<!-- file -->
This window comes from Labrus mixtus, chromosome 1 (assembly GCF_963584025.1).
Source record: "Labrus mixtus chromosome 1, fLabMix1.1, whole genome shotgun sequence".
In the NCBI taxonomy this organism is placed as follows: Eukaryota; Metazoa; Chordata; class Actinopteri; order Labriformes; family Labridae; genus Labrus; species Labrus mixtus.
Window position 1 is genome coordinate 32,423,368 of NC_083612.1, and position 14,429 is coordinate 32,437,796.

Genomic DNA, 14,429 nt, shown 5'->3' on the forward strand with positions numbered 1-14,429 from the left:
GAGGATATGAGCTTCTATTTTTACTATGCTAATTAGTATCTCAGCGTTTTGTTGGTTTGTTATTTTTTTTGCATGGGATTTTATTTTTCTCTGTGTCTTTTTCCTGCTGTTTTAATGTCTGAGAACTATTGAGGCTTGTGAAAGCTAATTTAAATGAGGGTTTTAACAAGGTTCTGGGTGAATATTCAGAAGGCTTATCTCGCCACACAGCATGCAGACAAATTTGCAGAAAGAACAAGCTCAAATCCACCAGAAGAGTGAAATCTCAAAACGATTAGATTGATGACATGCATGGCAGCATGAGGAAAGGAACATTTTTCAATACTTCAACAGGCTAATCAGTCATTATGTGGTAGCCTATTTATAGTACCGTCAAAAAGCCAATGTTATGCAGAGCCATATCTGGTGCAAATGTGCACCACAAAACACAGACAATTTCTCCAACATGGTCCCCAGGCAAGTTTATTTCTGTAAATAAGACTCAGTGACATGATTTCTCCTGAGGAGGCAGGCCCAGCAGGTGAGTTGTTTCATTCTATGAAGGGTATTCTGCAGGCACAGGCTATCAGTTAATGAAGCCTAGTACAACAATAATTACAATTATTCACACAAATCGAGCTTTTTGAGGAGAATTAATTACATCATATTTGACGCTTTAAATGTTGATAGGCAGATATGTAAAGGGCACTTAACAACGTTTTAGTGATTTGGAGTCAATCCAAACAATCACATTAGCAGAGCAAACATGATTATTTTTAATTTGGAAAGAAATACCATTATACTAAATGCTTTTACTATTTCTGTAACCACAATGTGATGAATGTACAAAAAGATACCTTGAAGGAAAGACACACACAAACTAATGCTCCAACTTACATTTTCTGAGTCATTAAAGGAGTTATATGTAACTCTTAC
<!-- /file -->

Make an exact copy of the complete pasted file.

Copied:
This window comes from Labrus mixtus, chromosome 1 (assembly GCF_963584025.1).
Source record: "Labrus mixtus chromosome 1, fLabMix1.1, whole genome shotgun sequence".
In the NCBI taxonomy this organism is placed as follows: Eukaryota; Metazoa; Chordata; class Actinopteri; order Labriformes; family Labridae; genus Labrus; species Labrus mixtus.
Window position 1 is genome coordinate 32,423,368 of NC_083612.1, and position 14,429 is coordinate 32,437,796.

Genomic DNA, 14,429 nt, shown 5'->3' on the forward strand with positions numbered 1-14,429 from the left:
GAGGATATGAGCTTCTATTTTTACTATGCTAATTAGTATCTCAGCGTTTTGTTGGTTTGTTATTTTTTTTGCATGGGATTTTATTTTTCTCTGTGTCTTTTTCCTGCTGTTTTAATGTCTGAGAACTATTGAGGCTTGTGAAAGCTAATTTAAATGAGGGTTTTAACAAGGTTCTGGGTGAATATTCAGAAGGCTTATCTCGCCACACAGCATGCAGACAAATTTGCAGAAAGAACAAGCTCAAATCCACCAGAAGAGTGAAATCTCAAAACGATTAGATTGATGACATGCATGGCAGCATGAGGAAAGGAACATTTTTCAATACTTCAACAGGCTAATCAGTCATTATGTGGTAGCCTATTTATAGTACCGTCAAAAAGCCAATGTTATGCAGAGCCATATCTGGTGCAAATGTGCACCACAAAACACAGACAATTTCTCCAACATGGTCCCCAGGCAAGTTTATTTCTGTAAATAAGACTCAGTGACATGATTTCTCCTGAGGAGGCAGGCCCAGCAGGTGAGTTGTTTCATTCTATGAAGGGTATTCTGCAGGCACAGGCTATCAGTTAATGAAGCCTAGTACAACAATAATTACAATTATTCACACAAATCGAGCTTTTTGAGGAGAATTAATTACATCATATTTGACGCTTTAAATGTTGATAGGCAGATATGTAAAGGGCACTTAACAACGTTTTAGTGATTTGGAGTCAATCCAAACAATCACATTAGCAGAGCAAACATGATTATTTTTAATTTGGAAAGAAATACCATTATACTAAATGCTTTTACTATTTCTGTAACCACAATGTGATGAATGTACAAAAAGATACCTTGAAGGAAAGACACACACAAACTAATGCTCCAACTTACATTTTCTGAGTCATTAAAGGAGTTATATGTAACTCTTAC